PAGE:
The Norwegian Multiple Sclerosis Registry and Biobank currently has 6,000 registered multiple sclerosis patients. The biobank contains approximately 2,200 samples of patient DNA, 700 family member control samples, 300 samples of cerebrospinal fluid, and tissue samples from about 80 patient brains.
The registry initially gained licensing and approval from the Regional Committee for Research Ethics and Norwegian Data Protection Authority in 1998. Treating neurologists enrolled individual patients though informed written consent from 2001. They used three different registration forms: one for basic information on diagnosis and demographic factors, and two for multiple sclerosis treatment initiation and follow-up.
In 2007 the registry expanded to include a biobank holding blood samples (DNA and serum) and cerebrospinal fluid collected during the diagnostic procedure as well as brain tissue obtained at autopsy, thus increasing the prospective usefulness of the resource.
Multiple sclerosis is a chronic inflammatory disease of the central nervous system, has no known cause and is not curable. Nonetheless, treatments that reduce disease activity are available. However, the efficacy of such treatments is highly variable between patients. Therefore, access to a comprehensive clinical and biological resource such as the Norwegian Multiple Sclerosis Registry and Biobank may provide significantly improved clinical outcomes for future multiple sclerosis patients. Biomarkers to predict prognosis and treatment response and the ability of researchers to further elucidate pathogenesis are just some of the benefits that may improve health care for multiple sclerosis patients.
The registry and biobank now collect data on demography, results from diagnostic procedures, risk factors and treatment. Myhr, K-M. et al1 are also developing additional modules for patient-reported evaluation and patient-reported outcome to provide feedback to the Norwegian health care system.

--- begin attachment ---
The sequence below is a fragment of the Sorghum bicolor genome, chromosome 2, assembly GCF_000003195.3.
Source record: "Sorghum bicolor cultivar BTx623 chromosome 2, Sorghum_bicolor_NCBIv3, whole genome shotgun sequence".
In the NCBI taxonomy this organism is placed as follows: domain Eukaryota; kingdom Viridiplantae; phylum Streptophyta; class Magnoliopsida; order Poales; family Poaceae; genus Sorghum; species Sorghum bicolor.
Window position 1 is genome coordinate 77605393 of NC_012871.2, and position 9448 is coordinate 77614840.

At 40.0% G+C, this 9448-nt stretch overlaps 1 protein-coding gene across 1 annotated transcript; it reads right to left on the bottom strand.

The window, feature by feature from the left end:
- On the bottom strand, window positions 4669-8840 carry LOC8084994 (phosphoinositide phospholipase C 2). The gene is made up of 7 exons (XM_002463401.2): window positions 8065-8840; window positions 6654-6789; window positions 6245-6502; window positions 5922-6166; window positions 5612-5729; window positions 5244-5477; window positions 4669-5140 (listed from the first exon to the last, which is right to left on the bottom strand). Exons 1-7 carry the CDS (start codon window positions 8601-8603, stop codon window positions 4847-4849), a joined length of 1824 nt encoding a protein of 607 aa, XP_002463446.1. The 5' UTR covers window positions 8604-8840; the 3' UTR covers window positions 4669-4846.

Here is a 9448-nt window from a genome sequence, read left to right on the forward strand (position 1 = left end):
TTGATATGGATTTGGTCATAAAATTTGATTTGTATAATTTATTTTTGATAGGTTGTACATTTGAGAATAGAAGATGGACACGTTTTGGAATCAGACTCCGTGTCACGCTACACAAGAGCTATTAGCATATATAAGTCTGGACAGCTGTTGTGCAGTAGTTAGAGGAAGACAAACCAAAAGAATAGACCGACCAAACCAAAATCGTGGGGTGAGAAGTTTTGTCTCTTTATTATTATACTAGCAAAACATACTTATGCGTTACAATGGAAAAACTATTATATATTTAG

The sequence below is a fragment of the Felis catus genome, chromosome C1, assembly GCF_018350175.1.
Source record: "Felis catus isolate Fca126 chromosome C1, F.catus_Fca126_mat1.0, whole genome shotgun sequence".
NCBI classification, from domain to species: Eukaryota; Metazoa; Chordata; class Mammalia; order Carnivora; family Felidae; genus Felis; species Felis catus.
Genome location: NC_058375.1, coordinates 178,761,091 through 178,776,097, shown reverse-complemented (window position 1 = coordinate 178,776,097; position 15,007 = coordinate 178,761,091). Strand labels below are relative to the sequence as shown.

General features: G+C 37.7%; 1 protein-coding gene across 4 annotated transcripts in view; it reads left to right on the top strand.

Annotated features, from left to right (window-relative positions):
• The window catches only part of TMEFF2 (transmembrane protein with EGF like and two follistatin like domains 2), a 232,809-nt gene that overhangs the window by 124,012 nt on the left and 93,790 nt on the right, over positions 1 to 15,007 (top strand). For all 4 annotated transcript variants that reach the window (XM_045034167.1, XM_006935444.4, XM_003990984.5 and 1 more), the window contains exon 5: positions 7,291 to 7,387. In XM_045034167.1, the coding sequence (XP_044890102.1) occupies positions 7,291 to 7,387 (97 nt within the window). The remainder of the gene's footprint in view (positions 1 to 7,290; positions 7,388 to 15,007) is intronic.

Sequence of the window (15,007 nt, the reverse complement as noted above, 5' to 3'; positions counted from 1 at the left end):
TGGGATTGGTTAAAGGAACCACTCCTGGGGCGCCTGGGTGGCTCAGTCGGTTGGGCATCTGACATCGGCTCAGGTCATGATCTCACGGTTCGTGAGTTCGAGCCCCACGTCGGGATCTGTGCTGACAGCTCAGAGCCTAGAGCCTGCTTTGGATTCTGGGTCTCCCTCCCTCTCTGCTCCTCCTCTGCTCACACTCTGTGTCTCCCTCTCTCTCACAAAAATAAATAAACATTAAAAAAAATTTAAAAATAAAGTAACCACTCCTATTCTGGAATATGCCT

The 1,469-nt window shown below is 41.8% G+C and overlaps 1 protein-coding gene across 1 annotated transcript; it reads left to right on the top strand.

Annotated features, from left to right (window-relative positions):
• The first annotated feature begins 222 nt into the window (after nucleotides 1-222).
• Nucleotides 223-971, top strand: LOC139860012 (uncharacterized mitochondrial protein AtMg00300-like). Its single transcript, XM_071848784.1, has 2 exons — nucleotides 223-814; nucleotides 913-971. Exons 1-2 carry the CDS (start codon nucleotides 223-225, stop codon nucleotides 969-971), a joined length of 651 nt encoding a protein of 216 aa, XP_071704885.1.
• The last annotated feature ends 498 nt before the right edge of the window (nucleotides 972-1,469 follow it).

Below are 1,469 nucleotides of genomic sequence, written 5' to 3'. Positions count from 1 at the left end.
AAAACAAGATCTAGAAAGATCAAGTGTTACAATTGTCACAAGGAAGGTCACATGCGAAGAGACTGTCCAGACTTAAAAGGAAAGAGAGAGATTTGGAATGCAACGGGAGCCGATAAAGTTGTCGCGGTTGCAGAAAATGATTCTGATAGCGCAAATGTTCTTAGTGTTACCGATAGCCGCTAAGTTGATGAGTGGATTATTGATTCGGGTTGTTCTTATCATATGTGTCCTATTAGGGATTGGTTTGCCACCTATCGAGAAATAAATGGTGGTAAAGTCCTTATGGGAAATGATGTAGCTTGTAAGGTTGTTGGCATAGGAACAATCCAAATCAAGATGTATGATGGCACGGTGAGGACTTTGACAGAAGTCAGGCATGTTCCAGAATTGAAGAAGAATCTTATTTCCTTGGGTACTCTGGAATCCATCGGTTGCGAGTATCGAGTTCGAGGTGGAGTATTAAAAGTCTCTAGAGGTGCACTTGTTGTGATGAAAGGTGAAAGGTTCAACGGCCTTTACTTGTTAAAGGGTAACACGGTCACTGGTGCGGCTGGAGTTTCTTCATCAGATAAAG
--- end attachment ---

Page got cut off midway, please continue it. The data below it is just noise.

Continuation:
Further to this, the biobank and registry became involved in a linkage study with the Medical Birth Registry of Norway, where the investigators showed that there were significantly lower mean birth weights in term births by women with established multiple sclerosis compared to those with pregnancy before multiple sclerosis onset and diagnosis. Additionally, the study showed that there was a higher rate of mortality in women with multiple sclerosis as compared to men.
The Norwegian contribution to the large international case-control study on environmental risk factors in multiple sclerosis (EnvIMS) was based on the Norwegian multiple sclerosis registry. This study has shown that obesity commencing in childhood through to young adulthood increases the risk of multiple sclerosis, as does infectious mononucleosis. Conversely, sun exposure and cod-liver oil during this same period may have protective effects against multiple sclerosis.
The multiple sclerosis registry and biobank contains a web-based registry that provides patient information on an institutional, departmental or treating physician level. The investigators’ vision for the future is that this system will generate follow-up datasets for quality control of diagnosis and treatment to improve health care.
1. Myhr, K-M., et al. (2015) “The Norwegian Multiple Sclerosis Registry and Biobank,” Acta Neurologica Scandinavica, 132(S199) (pp. 24–28), doi: 10.1111/ane.12427.